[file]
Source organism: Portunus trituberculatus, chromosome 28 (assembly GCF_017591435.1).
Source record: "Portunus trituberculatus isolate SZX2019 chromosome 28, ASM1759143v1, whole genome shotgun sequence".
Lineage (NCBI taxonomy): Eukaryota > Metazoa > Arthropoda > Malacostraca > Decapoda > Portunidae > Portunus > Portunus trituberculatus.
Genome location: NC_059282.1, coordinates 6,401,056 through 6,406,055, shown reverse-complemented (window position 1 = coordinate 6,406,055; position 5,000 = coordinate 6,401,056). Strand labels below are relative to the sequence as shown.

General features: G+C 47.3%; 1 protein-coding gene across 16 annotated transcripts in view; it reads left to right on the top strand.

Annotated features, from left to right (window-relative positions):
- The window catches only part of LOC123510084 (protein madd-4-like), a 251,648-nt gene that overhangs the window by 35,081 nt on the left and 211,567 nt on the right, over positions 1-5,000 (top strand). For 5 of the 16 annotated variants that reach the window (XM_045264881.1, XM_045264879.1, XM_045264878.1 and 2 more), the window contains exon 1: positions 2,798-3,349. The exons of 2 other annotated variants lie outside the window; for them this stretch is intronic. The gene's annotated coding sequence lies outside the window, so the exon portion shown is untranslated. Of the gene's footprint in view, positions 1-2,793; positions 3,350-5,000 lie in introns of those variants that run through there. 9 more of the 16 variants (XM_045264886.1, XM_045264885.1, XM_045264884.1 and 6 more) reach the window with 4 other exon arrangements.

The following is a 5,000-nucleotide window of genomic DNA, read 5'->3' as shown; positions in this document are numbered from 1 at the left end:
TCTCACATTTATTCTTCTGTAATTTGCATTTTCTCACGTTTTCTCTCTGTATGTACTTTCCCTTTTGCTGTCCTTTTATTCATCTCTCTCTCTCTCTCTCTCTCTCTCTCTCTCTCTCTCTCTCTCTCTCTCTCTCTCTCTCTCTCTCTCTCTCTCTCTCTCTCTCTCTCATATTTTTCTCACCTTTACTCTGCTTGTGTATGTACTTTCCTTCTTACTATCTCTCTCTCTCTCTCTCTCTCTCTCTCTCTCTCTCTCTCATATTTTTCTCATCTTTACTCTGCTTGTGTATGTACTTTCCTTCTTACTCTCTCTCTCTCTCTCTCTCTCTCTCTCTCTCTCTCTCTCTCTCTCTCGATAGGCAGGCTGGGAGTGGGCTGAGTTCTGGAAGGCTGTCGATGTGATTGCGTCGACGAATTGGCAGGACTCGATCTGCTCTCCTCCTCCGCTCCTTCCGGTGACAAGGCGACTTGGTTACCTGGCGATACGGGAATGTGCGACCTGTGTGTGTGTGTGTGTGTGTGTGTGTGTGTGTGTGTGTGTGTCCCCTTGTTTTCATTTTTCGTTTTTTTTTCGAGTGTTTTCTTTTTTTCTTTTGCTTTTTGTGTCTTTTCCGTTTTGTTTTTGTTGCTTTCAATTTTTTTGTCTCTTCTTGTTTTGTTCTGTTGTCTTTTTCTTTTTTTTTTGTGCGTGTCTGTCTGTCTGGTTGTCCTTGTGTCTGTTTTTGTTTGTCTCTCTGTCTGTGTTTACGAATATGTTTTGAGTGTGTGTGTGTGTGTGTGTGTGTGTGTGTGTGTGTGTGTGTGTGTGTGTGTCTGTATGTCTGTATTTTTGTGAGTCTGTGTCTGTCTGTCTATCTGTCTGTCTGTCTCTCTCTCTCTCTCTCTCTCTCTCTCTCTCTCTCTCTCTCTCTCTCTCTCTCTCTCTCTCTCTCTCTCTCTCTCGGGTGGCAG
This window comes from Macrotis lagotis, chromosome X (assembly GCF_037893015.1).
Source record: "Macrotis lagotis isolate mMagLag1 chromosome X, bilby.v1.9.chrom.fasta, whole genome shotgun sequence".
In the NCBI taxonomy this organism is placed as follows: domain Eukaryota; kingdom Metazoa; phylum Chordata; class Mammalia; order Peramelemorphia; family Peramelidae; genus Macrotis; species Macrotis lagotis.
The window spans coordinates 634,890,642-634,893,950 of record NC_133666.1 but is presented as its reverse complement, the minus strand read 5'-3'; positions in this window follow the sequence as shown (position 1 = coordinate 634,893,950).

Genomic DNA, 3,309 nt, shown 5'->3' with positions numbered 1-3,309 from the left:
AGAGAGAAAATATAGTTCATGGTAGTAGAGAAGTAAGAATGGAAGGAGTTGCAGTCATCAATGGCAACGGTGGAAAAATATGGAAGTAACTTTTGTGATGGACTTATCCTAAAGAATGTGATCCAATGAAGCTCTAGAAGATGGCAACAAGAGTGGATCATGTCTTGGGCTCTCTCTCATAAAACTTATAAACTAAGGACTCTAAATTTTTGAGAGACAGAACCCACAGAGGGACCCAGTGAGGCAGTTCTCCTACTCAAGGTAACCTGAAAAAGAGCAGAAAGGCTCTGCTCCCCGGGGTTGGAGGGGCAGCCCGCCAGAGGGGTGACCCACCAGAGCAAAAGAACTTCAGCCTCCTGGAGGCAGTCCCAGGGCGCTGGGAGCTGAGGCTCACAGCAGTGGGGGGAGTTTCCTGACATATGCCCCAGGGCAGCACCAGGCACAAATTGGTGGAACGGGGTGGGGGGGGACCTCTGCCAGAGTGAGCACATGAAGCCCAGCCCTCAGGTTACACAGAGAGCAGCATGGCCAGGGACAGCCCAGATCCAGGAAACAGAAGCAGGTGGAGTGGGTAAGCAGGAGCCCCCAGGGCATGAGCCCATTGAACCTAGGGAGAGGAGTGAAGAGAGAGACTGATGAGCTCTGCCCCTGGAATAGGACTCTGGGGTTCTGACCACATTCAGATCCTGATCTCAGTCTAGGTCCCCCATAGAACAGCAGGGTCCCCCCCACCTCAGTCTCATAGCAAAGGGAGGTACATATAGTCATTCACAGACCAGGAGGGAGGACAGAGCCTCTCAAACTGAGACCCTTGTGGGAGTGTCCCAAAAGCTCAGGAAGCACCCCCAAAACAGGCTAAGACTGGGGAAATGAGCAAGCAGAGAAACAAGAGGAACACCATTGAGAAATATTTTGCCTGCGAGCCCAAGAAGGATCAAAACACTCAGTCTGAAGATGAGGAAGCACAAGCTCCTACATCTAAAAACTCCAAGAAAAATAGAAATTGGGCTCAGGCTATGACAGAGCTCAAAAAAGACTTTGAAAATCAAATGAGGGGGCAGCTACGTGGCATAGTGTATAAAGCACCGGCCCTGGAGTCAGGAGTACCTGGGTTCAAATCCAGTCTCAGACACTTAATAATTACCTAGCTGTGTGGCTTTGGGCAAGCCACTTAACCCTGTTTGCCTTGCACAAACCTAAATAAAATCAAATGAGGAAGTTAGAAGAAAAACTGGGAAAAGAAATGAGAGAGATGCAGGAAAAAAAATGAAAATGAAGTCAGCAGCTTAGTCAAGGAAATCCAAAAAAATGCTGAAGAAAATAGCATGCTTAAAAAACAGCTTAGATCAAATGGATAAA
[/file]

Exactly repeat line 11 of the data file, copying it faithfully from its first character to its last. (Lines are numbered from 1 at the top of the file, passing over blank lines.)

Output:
Source record: "Macrotis lagotis isolate mMagLag1 chromosome X, bilby.v1.9.chrom.fasta, whole genome shotgun sequence".